• 14. Finally ► Responsibilities of companies with respect to customers in response to security breaches, i.e. identity theft ► Global information flows and impact on individual privacy ► Data mining requirements of large amounts of personal information, driven by commercial and governmental needs 14
  • 15. Privacy in the Time of Terrorism ► We are in a new period of censorship and erosion of privacy, motivated by the response to 9/11 with its ongoing assault on civil liberties. ► TheUnited States is leading the way with its apparent commitment to an endless war against terrorism. 15
  • 16. Continued ► So we have the USA PATRIOT ACT ‘Uniting and Strengthening America by Providing Appropriate Tools Required to Intercept and Obstruct Terrorism’ (Recently renewed in the US.) ► The Canadian Anti-Terrorism Act, which Anti- must be renewed this year. 16
  • 17. Continued ► Itis believed that terrorists make, and have made, extensive use of the Internet in planning their actions, thus justifying close surveillance of the Internet, with its attendant by-product of an ongoing assault by- on basic civil liberties. 17
  • 18. PRIVACY AND SOCIAL NETWORKS ► Teens, Privacy & Online Social Network How teens manage their online identities and personal information in the age of MySpace Pew Internet and American Life Project April 18, 2007 (Results from Oct.-Nov. 2006) Oct.- ► www.pewinternet.org/pdfs/PIP_Teens_Privacy_SNS_REport_Fin al.pdf 18
  • 19. Continued ► 55% of online teens have profiles online; 45% of online teens do not have profiles online. ► Among the teens who have profiles, 66% of them say that their profile is not visible to all internet users. They limit access to their profiles in some way. ► Among those whose profiles can be accessed by anyone online, 46% say they give at least a little and sometimes a good deal of false information on their profiles. Teens post fake information to protect themselves, but also to be playful or silly. 19
  • 20. Continued ► Fully 55% of online teens have profiles; here is a rundown of the kinds of information they post: 82% of profile creators have included their first name in their profiles 79% have included photos of themselves. 66% have included photos of their friends. 61% have included the name of their city or town. 49% have included the name of their school. 40% have included their instant message screen name. 40% have streamed audio to their profile. 39% have linked to their blog. 20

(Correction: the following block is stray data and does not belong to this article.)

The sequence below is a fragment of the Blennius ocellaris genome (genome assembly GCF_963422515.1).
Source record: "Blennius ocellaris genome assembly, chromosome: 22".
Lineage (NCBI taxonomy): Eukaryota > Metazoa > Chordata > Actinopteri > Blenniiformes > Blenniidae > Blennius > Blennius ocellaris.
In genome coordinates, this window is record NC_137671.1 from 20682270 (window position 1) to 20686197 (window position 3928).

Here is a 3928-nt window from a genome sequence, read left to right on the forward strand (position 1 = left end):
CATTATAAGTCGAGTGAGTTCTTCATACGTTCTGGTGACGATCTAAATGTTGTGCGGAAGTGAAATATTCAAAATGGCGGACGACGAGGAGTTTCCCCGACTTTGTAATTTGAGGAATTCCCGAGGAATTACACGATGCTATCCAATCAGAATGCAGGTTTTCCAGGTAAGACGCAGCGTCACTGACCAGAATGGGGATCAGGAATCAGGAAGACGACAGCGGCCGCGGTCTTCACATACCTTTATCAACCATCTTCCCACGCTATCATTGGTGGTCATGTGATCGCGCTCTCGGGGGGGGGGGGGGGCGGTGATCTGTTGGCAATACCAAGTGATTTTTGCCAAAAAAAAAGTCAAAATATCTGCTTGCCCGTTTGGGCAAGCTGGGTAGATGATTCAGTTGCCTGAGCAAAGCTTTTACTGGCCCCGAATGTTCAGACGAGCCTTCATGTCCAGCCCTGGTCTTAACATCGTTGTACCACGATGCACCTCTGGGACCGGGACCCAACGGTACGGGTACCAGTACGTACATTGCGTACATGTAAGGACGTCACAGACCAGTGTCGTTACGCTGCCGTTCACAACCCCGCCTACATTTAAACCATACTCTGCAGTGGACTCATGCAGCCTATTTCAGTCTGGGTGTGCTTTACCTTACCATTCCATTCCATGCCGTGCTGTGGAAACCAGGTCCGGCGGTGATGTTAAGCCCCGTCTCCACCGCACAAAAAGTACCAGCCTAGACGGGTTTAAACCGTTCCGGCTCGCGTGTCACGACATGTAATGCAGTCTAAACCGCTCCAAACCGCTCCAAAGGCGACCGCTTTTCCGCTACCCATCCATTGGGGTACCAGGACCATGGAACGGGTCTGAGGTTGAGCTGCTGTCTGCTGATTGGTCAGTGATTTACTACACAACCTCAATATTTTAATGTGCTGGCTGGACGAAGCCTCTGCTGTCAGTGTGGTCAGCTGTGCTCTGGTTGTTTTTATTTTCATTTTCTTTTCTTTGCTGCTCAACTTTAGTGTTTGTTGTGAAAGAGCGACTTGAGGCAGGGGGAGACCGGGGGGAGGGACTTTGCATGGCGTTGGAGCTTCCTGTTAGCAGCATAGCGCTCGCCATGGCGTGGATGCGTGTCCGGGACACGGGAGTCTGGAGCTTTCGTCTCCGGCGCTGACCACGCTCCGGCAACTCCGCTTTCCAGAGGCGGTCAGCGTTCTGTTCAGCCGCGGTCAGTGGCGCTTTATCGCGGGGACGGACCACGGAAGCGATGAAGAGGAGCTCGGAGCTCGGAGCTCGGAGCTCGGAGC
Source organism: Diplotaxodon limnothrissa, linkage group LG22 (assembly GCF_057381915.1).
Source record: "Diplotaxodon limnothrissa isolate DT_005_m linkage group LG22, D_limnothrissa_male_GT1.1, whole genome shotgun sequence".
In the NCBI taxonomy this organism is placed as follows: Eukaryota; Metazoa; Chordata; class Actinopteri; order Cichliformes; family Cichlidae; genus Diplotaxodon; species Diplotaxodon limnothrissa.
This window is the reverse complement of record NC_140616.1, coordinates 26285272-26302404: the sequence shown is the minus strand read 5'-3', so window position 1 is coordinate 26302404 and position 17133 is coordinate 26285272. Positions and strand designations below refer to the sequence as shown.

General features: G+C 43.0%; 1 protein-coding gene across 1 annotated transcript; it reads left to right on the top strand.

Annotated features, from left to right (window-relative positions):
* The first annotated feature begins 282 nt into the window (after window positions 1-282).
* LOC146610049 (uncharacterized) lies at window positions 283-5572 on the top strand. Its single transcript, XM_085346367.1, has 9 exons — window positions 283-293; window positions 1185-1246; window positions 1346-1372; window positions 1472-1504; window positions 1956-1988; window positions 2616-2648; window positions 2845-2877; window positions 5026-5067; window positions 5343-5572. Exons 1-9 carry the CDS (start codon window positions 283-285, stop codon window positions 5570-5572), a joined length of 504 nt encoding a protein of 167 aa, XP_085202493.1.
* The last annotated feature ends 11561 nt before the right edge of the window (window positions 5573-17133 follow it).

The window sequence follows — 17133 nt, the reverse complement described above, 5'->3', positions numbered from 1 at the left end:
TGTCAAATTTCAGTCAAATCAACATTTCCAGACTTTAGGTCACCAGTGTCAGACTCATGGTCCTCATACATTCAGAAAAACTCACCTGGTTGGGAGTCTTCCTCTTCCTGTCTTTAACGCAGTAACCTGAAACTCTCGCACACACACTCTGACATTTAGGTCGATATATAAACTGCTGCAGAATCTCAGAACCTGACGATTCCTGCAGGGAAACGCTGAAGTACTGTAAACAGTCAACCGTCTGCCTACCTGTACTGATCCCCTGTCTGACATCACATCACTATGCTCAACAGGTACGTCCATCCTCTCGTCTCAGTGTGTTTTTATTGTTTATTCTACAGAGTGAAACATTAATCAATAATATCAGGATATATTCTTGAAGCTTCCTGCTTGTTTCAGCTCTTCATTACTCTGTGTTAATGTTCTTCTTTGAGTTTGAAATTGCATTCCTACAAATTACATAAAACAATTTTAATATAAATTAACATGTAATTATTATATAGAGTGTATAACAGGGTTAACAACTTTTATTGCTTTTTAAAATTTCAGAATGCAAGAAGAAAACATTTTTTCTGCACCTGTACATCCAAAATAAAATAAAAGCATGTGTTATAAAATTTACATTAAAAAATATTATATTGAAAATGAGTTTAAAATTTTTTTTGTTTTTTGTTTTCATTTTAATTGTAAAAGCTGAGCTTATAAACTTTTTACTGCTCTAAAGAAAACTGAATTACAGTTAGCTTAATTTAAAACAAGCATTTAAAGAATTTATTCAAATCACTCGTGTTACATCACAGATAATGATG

• 21. Finally Teens, Privacy & Online Social Networks: Summary of Findings at a Glance Many teenagers avidly use social networking sites like MySpace and Facebook, and employ a variety of tools and techniques to manage their online identities. Teens post a variety of things on their profiles, but a first name and photo are standard. Boys and girls have different views and different behaviors when it comes to privacy. (In our focus groups, girls were, in general, more concerned than boys about the release of any information that can be linked to one’s physical location. ) Older teens share more personal information than younger teens. ► Source: Lenhart, Amanda and Madden, Mary. Teens, Privacy & Online Social Networks. Washington, DC: Pew Internet & American Life Project, April 18, 2007. 21
  • 22. Privacy Protection in Canada ► Federally,PIPEDA exists but of course does not apply ouside the country. ► Provincially, we have FIPA and PIPA but with the same reservations. 22
  • 23. Issues of Concern ► Social Networks have problematic features. Universities and Colleges must consider whether or not to support their use in courses and if so, how. ► Because much of the information stored online is stored in the U.S., it is subject to the relevant provisions of the U.S. Patriot Act. What steps can one take to deal with this problem. 23
  • 24. Continued ► Not just Web 2.0 applications are problematic given that many (most?) students have hotmail or gmail accounts and these are also subject to the Patriot Act. What remedies are available? ► Could Universities and Colleges host their own portals with wikis, blogs, etc.? Suggest associated benefits or problems. 24
  • 25. Finally ► What about the supposed convenience of web sites set up by publishers and other companies to facilitate use of their text books and services? List pros and cons. 25